As a physician-owned private proton therapy center, Ackerman Cancer Center in Jacksonville, Florida, began treating patients with the Mevion S250 Proton Therapy System in April 2015. “I believe proton therapy is an important part of the future of radiation oncology,” says Scot Ackerman, MD, medical director of the center. Approximately 10% to 15% of his patients have breast cancer, half of whom are receiving proton therapy treatment.
With every breast cancer patient, Dr. Ackerman and colleagues create a proton therapy and a conventional photon therapy plan to compare which course of treatment will be most efficient and effective (Figure 1).
“We generate comparative dosimetry plans with IMRT, proton beam and conformal radiation therapy to look at the dose delivered to the brachial plexus, lungs and heart,” Dr. Ackerman explains. “We also look at homogeneity in the patients we want to treat. Frequently, proton therapy is the superior plan, with lower radiation dose to the heart and significantly lower dose to the lungs.”
Women seek out Ackerman Cancer Center because they believe that proton therapy may offer them better care than traditional radiation for treating breast cancer, he adds. “Every 100 centigray of dose to healthy organs such as the heart can increase the risk for long-term complications, including coronary artery disease and congestive heart failure,” Dr. Ackerman says. With increased life expectancy, even if these complications manifest over 20 years, a marginal reduction in mean dose to healthy organs and tissues can be important considerations for women seeking treatment.
Proton therapy is generally considered for breast cancer patients receiving radiation therapy in the adjuvant setting. That said, every patient has a unique anatomy, and some physiological compositions make proton therapy more advantageous, such as in a woman whose heart is close to the chest wall, says Dr. Ackerman. This is because the protons “stop” before reaching the critical organ.
Dr. Ackerman uses daily image guidance as well as surgical clips placed at the time of lumpectomy to help manage uncertainty. “We use robust planning with each beam covering the entire treatment volume,” he explains. “We perform simulation 2 times, with the patient on the table, off, and then on again with a qualitative and a quantitative check to be sure the position is reproducible.”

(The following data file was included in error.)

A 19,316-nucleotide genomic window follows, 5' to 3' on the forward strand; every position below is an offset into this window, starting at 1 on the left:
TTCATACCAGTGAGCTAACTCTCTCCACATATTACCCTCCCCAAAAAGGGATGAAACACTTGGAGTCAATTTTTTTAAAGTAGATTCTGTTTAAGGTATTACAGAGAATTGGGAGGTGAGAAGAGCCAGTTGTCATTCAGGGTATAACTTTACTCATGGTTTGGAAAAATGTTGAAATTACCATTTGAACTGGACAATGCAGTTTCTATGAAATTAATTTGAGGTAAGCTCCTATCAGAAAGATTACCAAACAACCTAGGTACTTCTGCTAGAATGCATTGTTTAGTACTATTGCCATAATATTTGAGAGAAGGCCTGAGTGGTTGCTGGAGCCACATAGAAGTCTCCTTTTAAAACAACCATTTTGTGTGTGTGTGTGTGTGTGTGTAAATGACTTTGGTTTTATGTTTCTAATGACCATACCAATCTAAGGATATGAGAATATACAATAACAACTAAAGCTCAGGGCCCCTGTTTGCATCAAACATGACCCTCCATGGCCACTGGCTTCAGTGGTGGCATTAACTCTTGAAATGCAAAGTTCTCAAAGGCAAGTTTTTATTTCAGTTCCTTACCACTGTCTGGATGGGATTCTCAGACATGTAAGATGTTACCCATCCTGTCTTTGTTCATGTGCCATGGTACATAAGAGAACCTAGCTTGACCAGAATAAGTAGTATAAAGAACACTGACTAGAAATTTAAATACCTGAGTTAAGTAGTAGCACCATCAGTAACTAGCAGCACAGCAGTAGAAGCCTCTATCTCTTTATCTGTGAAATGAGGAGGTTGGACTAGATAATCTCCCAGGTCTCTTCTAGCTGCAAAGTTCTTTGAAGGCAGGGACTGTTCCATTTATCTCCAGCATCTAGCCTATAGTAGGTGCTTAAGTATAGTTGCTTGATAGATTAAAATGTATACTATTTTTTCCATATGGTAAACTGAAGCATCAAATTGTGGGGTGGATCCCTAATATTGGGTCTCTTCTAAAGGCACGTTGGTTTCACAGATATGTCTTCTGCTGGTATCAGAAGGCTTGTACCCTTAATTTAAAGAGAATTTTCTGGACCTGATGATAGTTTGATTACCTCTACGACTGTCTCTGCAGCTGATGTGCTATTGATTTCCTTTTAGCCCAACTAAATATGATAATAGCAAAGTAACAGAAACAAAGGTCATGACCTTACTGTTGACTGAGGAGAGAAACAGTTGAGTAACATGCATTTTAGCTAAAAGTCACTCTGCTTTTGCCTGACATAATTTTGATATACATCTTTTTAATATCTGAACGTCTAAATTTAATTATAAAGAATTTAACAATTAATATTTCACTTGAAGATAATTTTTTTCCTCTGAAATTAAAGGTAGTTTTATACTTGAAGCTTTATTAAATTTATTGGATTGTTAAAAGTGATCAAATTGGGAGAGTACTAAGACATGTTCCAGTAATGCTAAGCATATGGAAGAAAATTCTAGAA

The women are also directed to do shallow breathing, and the second simulation is performed to visualize movement of the chest wall and lungs.
Currently, the proton therapy system at Ackerman Cancer Center performs passive scanning, and the center has contracted for a second Mevion system featuring pencil-beam technology delivered at hyperspeed for spot scanning. “This system will allow us to treat more challenging cases, such as ones with lymph node involvement,” Dr. Ackerman says. It may also reduce treatment times.
Dr. Ackerman’s advice for clinicians interested in providing proton therapy is to invest sufficient time, energy and effort to train technical staff on the nuances of proton therapy. In addition to training off-site, Dr. Ackerman’s radiation therapists, dosimetrists, and medical physicists generated, reviewed and practiced comparative plans for 6 months before treating their first proton patient.
“It is also important to have well-trained support services, from oncology-certified nurses to social workers and nutritionists,” Dr. Ackerman adds. “As oncologists, we should be committed to treating the whole patient. This includes a focus on the patient’s wishes for effective treatment and positive long-term outcomes. The strength of [our] technology unlocks that opportunity for us in treating breast cancer with proton therapy.”
Massat MB. Technology Trends: Proton Therapy Treatment for Breast Cancer. Appl Rad Oncol. 2015;4(4):31-32.